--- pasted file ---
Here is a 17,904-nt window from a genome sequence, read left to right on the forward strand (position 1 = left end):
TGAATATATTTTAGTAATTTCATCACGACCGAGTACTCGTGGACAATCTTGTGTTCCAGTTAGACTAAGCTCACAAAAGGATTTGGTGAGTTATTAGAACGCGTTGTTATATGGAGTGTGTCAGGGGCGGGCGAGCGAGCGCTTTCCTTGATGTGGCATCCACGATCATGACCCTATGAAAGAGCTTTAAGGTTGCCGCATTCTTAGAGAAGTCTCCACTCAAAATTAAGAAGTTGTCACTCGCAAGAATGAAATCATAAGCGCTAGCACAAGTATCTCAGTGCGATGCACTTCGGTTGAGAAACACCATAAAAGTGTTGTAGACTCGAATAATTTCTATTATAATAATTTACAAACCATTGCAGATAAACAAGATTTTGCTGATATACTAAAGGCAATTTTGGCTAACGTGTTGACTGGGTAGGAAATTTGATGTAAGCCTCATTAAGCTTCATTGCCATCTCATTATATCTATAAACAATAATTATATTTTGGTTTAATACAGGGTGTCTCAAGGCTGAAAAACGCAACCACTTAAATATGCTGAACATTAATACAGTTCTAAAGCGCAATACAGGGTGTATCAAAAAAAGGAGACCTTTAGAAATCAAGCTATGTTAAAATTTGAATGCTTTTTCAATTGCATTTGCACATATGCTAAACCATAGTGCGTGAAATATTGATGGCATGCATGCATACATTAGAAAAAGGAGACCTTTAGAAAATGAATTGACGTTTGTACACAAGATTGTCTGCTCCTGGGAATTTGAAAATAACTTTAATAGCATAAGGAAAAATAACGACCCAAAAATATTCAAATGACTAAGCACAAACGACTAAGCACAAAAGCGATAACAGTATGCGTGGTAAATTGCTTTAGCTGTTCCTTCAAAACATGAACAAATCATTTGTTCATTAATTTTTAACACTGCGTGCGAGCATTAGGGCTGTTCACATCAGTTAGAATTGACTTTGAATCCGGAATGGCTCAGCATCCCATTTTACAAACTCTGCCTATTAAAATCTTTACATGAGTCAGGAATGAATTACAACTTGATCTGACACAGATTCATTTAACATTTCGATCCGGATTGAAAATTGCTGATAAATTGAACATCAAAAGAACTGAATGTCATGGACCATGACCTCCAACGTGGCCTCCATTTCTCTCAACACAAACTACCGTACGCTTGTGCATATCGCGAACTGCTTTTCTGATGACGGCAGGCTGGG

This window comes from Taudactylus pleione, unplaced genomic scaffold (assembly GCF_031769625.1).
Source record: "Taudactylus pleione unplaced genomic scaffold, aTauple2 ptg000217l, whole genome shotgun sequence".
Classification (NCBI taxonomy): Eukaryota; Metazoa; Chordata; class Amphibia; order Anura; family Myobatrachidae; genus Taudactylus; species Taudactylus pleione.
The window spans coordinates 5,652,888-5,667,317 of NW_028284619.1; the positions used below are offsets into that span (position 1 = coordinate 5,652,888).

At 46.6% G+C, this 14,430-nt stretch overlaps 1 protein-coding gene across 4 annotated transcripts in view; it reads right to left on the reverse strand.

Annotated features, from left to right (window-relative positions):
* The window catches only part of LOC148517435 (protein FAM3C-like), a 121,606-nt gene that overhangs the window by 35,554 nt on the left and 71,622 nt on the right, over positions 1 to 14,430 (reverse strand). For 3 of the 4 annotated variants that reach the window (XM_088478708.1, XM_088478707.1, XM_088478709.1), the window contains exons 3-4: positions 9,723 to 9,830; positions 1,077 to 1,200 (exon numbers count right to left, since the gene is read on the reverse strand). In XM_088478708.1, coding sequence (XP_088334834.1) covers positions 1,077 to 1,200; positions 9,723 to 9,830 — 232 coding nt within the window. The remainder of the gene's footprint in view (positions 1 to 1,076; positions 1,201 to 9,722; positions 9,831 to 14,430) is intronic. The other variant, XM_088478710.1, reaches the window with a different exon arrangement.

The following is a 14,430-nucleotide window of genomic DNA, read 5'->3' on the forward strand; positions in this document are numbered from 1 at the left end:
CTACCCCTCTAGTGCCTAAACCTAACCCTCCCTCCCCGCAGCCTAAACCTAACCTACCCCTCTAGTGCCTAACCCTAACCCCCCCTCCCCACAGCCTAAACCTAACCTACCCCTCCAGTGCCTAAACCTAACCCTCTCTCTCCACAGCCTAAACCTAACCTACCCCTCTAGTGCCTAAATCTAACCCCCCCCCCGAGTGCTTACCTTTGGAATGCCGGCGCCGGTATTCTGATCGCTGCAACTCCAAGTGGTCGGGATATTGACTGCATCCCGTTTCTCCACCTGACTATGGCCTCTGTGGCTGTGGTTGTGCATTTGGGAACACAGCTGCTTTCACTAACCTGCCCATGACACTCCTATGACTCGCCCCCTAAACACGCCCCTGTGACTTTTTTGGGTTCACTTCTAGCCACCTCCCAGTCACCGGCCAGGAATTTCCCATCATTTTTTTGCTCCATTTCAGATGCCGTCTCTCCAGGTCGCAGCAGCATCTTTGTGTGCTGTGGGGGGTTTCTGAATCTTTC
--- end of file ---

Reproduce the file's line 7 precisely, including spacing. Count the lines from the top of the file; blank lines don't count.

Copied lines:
At 46.6% G+C, this 14,430-nt stretch overlaps 1 protein-coding gene across 4 annotated transcripts in view; it reads right to left on the reverse strand.